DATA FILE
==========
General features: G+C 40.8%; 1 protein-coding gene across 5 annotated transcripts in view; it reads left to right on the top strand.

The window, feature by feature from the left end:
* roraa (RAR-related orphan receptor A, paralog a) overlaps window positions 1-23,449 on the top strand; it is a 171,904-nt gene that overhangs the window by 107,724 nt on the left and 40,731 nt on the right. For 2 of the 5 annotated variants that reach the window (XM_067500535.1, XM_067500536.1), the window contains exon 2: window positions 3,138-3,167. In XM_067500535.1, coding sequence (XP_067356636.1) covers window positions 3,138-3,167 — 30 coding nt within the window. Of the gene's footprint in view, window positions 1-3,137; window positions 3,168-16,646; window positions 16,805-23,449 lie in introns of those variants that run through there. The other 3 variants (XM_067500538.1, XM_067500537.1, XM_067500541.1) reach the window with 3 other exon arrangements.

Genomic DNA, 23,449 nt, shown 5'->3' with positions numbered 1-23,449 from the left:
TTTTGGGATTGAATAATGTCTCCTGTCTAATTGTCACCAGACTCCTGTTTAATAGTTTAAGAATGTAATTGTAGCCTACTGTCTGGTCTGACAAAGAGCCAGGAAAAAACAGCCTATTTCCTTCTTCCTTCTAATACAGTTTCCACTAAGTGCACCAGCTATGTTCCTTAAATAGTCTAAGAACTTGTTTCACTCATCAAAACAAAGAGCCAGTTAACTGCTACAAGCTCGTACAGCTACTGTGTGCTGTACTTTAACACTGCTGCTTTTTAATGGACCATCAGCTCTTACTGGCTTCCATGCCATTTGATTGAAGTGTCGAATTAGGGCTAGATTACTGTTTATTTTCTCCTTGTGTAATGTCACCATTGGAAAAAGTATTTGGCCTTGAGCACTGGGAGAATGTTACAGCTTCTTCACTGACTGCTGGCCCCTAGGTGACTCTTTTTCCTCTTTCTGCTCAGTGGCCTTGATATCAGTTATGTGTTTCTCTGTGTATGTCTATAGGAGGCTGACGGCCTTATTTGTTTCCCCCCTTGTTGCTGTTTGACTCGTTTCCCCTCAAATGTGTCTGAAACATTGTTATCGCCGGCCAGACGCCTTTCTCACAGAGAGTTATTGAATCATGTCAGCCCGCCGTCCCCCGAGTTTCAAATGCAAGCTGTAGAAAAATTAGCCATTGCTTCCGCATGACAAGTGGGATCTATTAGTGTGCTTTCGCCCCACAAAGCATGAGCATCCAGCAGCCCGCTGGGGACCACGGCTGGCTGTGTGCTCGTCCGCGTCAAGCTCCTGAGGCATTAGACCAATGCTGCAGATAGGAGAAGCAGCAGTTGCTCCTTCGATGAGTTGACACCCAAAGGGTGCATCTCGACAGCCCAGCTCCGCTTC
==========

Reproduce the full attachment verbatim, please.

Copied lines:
General features: G+C 40.8%; 1 protein-coding gene across 5 annotated transcripts in view; it reads left to right on the top strand.

The window, feature by feature from the left end:
* roraa (RAR-related orphan receptor A, paralog a) overlaps window positions 1-23,449 on the top strand; it is a 171,904-nt gene that overhangs the window by 107,724 nt on the left and 40,731 nt on the right. For 2 of the 5 annotated variants that reach the window (XM_067500535.1, XM_067500536.1), the window contains exon 2: window positions 3,138-3,167. In XM_067500535.1, coding sequence (XP_067356636.1) covers window positions 3,138-3,167 — 30 coding nt within the window. Of the gene's footprint in view, window positions 1-3,137; window positions 3,168-16,646; window positions 16,805-23,449 lie in introns of those variants that run through there. The other 3 variants (XM_067500538.1, XM_067500537.1, XM_067500541.1) reach the window with 3 other exon arrangements.

Genomic DNA, 23,449 nt, shown 5'->3' with positions numbered 1-23,449 from the left:
TTTTGGGATTGAATAATGTCTCCTGTCTAATTGTCACCAGACTCCTGTTTAATAGTTTAAGAATGTAATTGTAGCCTACTGTCTGGTCTGACAAAGAGCCAGGAAAAAACAGCCTATTTCCTTCTTCCTTCTAATACAGTTTCCACTAAGTGCACCAGCTATGTTCCTTAAATAGTCTAAGAACTTGTTTCACTCATCAAAACAAAGAGCCAGTTAACTGCTACAAGCTCGTACAGCTACTGTGTGCTGTACTTTAACACTGCTGCTTTTTAATGGACCATCAGCTCTTACTGGCTTCCATGCCATTTGATTGAAGTGTCGAATTAGGGCTAGATTACTGTTTATTTTCTCCTTGTGTAATGTCACCATTGGAAAAAGTATTTGGCCTTGAGCACTGGGAGAATGTTACAGCTTCTTCACTGACTGCTGGCCCCTAGGTGACTCTTTTTCCTCTTTCTGCTCAGTGGCCTTGATATCAGTTATGTGTTTCTCTGTGTATGTCTATAGGAGGCTGACGGCCTTATTTGTTTCCCCCCTTGTTGCTGTTTGACTCGTTTCCCCTCAAATGTGTCTGAAACATTGTTATCGCCGGCCAGACGCCTTTCTCACAGAGAGTTATTGAATCATGTCAGCCCGCCGTCCCCCGAGTTTCAAATGCAAGCTGTAGAAAAATTAGCCATTGCTTCCGCATGACAAGTGGGATCTATTAGTGTGCTTTCGCCCCACAAAGCATGAGCATCCAGCAGCCCGCTGGGGACCACGGCTGGCTGTGTGCTCGTCCGCGTCAAGCTCCTGAGGCATTAGACCAATGCTGCAGATAGGAGAAGCAGCAGTTGCTCCTTCGATGAGTTGACACCCAAAGGGTGCATCTCGACAGCCCAGCTCCGCTTC